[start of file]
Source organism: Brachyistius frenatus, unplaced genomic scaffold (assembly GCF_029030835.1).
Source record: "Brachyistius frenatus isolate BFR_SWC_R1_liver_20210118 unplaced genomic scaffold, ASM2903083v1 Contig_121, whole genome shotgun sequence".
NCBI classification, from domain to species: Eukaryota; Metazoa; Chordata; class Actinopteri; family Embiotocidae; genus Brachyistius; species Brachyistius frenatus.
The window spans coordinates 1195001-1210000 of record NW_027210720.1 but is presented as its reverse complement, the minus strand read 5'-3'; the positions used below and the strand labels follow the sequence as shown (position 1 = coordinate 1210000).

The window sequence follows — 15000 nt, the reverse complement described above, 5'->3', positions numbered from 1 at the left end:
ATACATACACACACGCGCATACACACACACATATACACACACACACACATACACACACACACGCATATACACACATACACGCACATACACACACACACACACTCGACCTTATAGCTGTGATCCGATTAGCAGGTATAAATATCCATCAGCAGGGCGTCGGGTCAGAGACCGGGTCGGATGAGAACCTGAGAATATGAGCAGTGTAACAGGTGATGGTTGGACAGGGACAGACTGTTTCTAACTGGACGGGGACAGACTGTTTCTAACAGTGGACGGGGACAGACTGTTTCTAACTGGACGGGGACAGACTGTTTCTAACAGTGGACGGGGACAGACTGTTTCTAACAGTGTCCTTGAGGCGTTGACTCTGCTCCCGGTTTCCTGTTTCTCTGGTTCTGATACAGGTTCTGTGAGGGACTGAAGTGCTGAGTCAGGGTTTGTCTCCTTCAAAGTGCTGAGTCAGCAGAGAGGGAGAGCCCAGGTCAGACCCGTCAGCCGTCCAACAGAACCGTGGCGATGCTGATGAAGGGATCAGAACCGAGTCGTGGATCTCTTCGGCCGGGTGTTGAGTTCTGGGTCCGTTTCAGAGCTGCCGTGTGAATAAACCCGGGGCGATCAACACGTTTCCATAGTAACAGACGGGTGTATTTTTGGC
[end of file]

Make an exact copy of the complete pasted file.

Source organism: Brachyistius frenatus, unplaced genomic scaffold (assembly GCF_029030835.1).
Source record: "Brachyistius frenatus isolate BFR_SWC_R1_liver_20210118 unplaced genomic scaffold, ASM2903083v1 Contig_121, whole genome shotgun sequence".
NCBI classification, from domain to species: Eukaryota; Metazoa; Chordata; class Actinopteri; family Embiotocidae; genus Brachyistius; species Brachyistius frenatus.
The window spans coordinates 1195001-1210000 of record NW_027210720.1 but is presented as its reverse complement, the minus strand read 5'-3'; the positions used below and the strand labels follow the sequence as shown (position 1 = coordinate 1210000).

The window sequence follows — 15000 nt, the reverse complement described above, 5'->3', positions numbered from 1 at the left end:
ATACATACACACACGCGCATACACACACACATATACACACACACACACATACACACACACACGCATATACACACATACACGCACATACACACACACACACACTCGACCTTATAGCTGTGATCCGATTAGCAGGTATAAATATCCATCAGCAGGGCGTCGGGTCAGAGACCGGGTCGGATGAGAACCTGAGAATATGAGCAGTGTAACAGGTGATGGTTGGACAGGGACAGACTGTTTCTAACTGGACGGGGACAGACTGTTTCTAACAGTGGACGGGGACAGACTGTTTCTAACTGGACGGGGACAGACTGTTTCTAACAGTGGACGGGGACAGACTGTTTCTAACAGTGTCCTTGAGGCGTTGACTCTGCTCCCGGTTTCCTGTTTCTCTGGTTCTGATACAGGTTCTGTGAGGGACTGAAGTGCTGAGTCAGGGTTTGTCTCCTTCAAAGTGCTGAGTCAGCAGAGAGGGAGAGCCCAGGTCAGACCCGTCAGCCGTCCAACAGAACCGTGGCGATGCTGATGAAGGGATCAGAACCGAGTCGTGGATCTCTTCGGCCGGGTGTTGAGTTCTGGGTCCGTTTCAGAGCTGCCGTGTGAATAAACCCGGGGCGATCAACACGTTTCCATAGTAACAGACGGGTGTATTTTTGGC